Now I can understand the give and take of normal advocacy, but even there, at the end of the case we should be able to at least have coffee together sometime, in lieu of meetings at the old Green Meadows where an even better social lubricant was available.  What I don't understand at all is why a lawyer does not love a lawyer who is referring, without condition, good clients to that lawyer.  Even more strange is why the turn and facility to insert the metal fang in the back.  Where does that get anybody in our profession?  If anybody has some insight here, I would love to have it.  In the meantime, I will continue to love this dysfunctional profession housing dysfunctional judges abusing turncoat lawyers.    Well, let me rethink this love business.......................

Posted on Sunday, April 8, 2007 at 11:47AM by Registered CommenterLAUREN PAULSON in | CommentsPost a Comment | References11 References | EmailEmail | PrintPrint


There are many things that make our daily life in the private practice of law more difficult than it has to be, yet we do nothing.  For example, at the last House of Delegates meeting, one of our members questioned why we need the 'true copy' stamp on pleadings any more.  We have an ability to control time requirements for the filing of things through our various professional organizations and the Oregon State Bar.  The Public Affairs Committee of the Board of Governors lobbies for legislative changes each year under the 'law improvements' rubric and there is the Council on Court Procedures located at Lewis and Clark Law School that should be receptive to our recommendations for uniformity and changes for the better.  If anybody can explain to me why the time to file an appeal to the Supreme Court of Oregon should be different than the time required for a Petition for Reconsideration to the same Court I would be happy to hear it. Otherwise, it is just one of those unnecessary time traps.   

The Professional Liability Fund publishes a tome entitled  Oregon Statutory Time Limitations  which identifies our minefield.  Each year about 200 PLF claims are filed related to time limitation claims and the PLF pays out over two million dollars each year on stupid lawyer mistakes pertaining to time issues that cause us pain and agony.  There are over one hundred separate stautory time limitations in Oregon.  I challenge any one of you to explain simply how soon a civil rights claimant must report a civil rights violation to the local state agency (BOLI) or the federal agency (EEOC) in order to preserve their 'rights', and the exceptions and tie-in between the two sets of rules.  AND WE ARE DOING THIS TO OURSELVES, NO BODY ELSE!  We have the ability to make all these time requirments mechanically simple  and we have the ability to make sense of whether an Uninsured Motorist Claim must be filed within the two year tort statute of limitations or the six year contract statute of limitations.  Yet we don't.  Our leadership cares more about their own personal career gratifications than helping the law grunt on the street.  That is the truth.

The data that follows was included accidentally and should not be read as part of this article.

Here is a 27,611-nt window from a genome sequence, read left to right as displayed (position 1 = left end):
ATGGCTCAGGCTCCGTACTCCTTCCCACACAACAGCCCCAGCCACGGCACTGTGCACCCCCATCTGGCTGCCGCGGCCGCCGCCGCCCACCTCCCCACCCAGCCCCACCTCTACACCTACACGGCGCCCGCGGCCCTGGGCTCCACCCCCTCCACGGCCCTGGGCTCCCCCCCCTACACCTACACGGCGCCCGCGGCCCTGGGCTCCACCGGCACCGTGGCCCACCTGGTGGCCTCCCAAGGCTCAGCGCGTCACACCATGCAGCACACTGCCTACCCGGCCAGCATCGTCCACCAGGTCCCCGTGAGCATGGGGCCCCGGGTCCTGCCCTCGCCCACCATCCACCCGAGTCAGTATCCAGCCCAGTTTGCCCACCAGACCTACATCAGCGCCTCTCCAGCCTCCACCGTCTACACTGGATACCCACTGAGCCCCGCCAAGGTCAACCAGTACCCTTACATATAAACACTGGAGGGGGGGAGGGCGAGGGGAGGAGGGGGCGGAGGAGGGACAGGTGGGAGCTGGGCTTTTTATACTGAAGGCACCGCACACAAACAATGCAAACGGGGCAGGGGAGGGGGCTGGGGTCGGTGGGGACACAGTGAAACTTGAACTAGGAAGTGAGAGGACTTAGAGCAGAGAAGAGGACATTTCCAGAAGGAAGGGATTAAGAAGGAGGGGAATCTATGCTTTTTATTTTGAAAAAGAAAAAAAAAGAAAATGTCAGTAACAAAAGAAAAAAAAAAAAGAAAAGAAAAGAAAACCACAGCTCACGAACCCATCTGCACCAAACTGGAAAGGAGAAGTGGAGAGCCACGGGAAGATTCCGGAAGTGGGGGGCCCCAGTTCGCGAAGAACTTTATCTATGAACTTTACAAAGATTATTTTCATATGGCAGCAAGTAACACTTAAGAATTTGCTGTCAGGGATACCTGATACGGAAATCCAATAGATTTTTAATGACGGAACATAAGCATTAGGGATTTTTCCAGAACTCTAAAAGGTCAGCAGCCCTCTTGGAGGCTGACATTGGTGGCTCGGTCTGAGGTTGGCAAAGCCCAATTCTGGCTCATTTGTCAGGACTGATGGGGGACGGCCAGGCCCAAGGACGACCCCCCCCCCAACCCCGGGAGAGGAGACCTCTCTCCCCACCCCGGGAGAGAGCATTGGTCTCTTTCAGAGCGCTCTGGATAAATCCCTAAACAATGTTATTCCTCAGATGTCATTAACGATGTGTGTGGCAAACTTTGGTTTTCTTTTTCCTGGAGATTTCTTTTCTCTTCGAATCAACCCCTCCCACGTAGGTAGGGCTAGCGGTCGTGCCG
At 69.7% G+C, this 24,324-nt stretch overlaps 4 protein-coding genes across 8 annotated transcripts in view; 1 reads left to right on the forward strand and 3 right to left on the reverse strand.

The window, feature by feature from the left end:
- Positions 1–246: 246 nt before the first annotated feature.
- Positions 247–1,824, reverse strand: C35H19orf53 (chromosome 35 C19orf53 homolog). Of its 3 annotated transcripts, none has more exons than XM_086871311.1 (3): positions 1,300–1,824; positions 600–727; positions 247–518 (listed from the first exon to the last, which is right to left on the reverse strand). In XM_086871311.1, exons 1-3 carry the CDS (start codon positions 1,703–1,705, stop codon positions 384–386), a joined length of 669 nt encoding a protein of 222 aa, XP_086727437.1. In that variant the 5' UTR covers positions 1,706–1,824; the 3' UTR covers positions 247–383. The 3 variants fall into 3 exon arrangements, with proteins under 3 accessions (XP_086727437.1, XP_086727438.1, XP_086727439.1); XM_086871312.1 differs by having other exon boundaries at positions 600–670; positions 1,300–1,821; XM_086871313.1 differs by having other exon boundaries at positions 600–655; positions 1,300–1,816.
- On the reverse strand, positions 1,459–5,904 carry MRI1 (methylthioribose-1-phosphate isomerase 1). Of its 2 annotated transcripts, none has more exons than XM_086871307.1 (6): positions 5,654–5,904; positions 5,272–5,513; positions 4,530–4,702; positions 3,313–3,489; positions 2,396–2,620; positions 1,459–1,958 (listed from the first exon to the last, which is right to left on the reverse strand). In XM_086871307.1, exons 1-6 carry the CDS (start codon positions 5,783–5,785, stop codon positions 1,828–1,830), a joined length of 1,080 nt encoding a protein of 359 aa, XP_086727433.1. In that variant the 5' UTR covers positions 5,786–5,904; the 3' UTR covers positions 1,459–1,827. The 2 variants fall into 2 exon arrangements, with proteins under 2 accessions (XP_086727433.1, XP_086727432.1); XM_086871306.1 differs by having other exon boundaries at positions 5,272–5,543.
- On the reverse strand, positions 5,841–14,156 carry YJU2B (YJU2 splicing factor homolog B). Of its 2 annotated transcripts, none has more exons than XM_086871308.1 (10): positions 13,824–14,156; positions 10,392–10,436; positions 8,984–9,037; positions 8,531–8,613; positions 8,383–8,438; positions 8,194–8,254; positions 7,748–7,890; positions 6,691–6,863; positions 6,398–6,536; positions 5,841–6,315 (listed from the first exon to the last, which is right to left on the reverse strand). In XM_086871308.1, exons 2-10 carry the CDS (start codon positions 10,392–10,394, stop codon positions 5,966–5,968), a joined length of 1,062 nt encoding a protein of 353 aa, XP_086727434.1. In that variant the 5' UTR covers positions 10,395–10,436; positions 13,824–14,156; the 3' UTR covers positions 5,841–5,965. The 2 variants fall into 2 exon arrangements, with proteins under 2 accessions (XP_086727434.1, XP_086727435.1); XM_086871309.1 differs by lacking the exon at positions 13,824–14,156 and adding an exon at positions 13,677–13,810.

Here is how simple it could be.  On the local state litigation level make everything thirty days.  In the Uniform Trial Court Rules an Opposing Party must file a response to a motion within 14 days and a reply must be filed 7 days thereafter.  You have to file an appeal to the Oregon Supreme Court within 35 days.  Why not make all these ministerial  time requirements 30 days.  Every time issue that is simple could be 30 days, and to keep things moving most things would be governed by the thirty day rule.  Virtually every procedural filing could fall within this simple time requirement. There could be rare filings that call for a different time requirement, but those would be the few exceptions.  Yet we toil on.  My red PLF time requirement book is over two hundred pages long.  It should be twenty pages long at most.  Why do we do this to ourselves?

Posted on Wednesday, April 4, 2007 at 08:55AM by Registered CommenterLAUREN PAULSON in | CommentsPost a Comment | References11 References | EmailEmail | PrintPrint